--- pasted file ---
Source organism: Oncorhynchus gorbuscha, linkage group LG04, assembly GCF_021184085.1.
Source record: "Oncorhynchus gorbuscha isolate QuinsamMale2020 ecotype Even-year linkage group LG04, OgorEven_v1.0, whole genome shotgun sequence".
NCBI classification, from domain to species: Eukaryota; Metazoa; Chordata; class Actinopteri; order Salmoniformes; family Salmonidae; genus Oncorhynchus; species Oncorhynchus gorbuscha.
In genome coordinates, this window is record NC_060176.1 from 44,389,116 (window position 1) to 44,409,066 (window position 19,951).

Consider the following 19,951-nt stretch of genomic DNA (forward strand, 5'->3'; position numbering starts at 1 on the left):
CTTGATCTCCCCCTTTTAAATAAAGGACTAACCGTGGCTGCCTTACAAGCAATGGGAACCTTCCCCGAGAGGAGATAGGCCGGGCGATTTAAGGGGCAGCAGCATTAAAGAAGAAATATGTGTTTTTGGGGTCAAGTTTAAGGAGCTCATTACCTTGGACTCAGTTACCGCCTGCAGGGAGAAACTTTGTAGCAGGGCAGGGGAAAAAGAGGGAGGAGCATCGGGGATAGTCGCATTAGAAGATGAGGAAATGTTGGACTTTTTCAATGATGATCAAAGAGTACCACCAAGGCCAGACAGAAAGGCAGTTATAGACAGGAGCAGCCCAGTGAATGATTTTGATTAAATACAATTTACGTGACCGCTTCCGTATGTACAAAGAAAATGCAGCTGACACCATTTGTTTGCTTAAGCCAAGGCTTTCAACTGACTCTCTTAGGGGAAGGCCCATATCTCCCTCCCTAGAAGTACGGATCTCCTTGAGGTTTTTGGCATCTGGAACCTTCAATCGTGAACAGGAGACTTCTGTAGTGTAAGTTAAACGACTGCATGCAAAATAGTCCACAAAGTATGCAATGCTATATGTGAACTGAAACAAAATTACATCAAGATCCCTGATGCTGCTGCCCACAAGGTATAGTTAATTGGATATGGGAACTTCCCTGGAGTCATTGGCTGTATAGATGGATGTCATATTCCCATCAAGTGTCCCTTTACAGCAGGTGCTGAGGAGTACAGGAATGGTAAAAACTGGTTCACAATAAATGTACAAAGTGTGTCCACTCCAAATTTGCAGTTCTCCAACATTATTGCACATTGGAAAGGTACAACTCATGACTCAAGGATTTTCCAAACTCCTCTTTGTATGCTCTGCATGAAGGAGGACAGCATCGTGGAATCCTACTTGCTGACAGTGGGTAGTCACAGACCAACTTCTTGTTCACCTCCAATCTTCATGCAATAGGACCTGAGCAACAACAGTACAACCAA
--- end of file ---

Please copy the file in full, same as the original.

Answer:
Source organism: Oncorhynchus gorbuscha, linkage group LG04, assembly GCF_021184085.1.
Source record: "Oncorhynchus gorbuscha isolate QuinsamMale2020 ecotype Even-year linkage group LG04, OgorEven_v1.0, whole genome shotgun sequence".
NCBI classification, from domain to species: Eukaryota; Metazoa; Chordata; class Actinopteri; order Salmoniformes; family Salmonidae; genus Oncorhynchus; species Oncorhynchus gorbuscha.
In genome coordinates, this window is record NC_060176.1 from 44,389,116 (window position 1) to 44,409,066 (window position 19,951).

Consider the following 19,951-nt stretch of genomic DNA (forward strand, 5'->3'; position numbering starts at 1 on the left):
CTTGATCTCCCCCTTTTAAATAAAGGACTAACCGTGGCTGCCTTACAAGCAATGGGAACCTTCCCCGAGAGGAGATAGGCCGGGCGATTTAAGGGGCAGCAGCATTAAAGAAGAAATATGTGTTTTTGGGGTCAAGTTTAAGGAGCTCATTACCTTGGACTCAGTTACCGCCTGCAGGGAGAAACTTTGTAGCAGGGCAGGGGAAAAAGAGGGAGGAGCATCGGGGATAGTCGCATTAGAAGATGAGGAAATGTTGGACTTTTTCAATGATGATCAAAGAGTACCACCAAGGCCAGACAGAAAGGCAGTTATAGACAGGAGCAGCCCAGTGAATGATTTTGATTAAATACAATTTACGTGACCGCTTCCGTATGTACAAAGAAAATGCAGCTGACACCATTTGTTTGCTTAAGCCAAGGCTTTCAACTGACTCTCTTAGGGGAAGGCCCATATCTCCCTCCCTAGAAGTACGGATCTCCTTGAGGTTTTTGGCATCTGGAACCTTCAATCGTGAACAGGAGACTTCTGTAGTGTAAGTTAAACGACTGCATGCAAAATAGTCCACAAAGTATGCAATGCTATATGTGAACTGAAACAAAATTACATCAAGATCCCTGATGCTGCTGCCCACAAGGTATAGTTAATTGGATATGGGAACTTCCCTGGAGTCATTGGCTGTATAGATGGATGTCATATTCCCATCAAGTGTCCCTTTACAGCAGGTGCTGAGGAGTACAGGAATGGTAAAAACTGGTTCACAATAAATGTACAAAGTGTGTCCACTCCAAATTTGCAGTTCTCCAACATTATTGCACATTGGAAAGGTACAACTCATGACTCAAGGATTTTCCAAACTCCTCTTTGTATGCTCTGCATGAAGGAGGACAGCATCGTGGAATCCTACTTGCTGACAGTGGGTAGTCACAGACCAACTTCTTGTTCACCTCCAATCTTCATGCAATAGGACCTGAGCAACAACAGTACAACCAA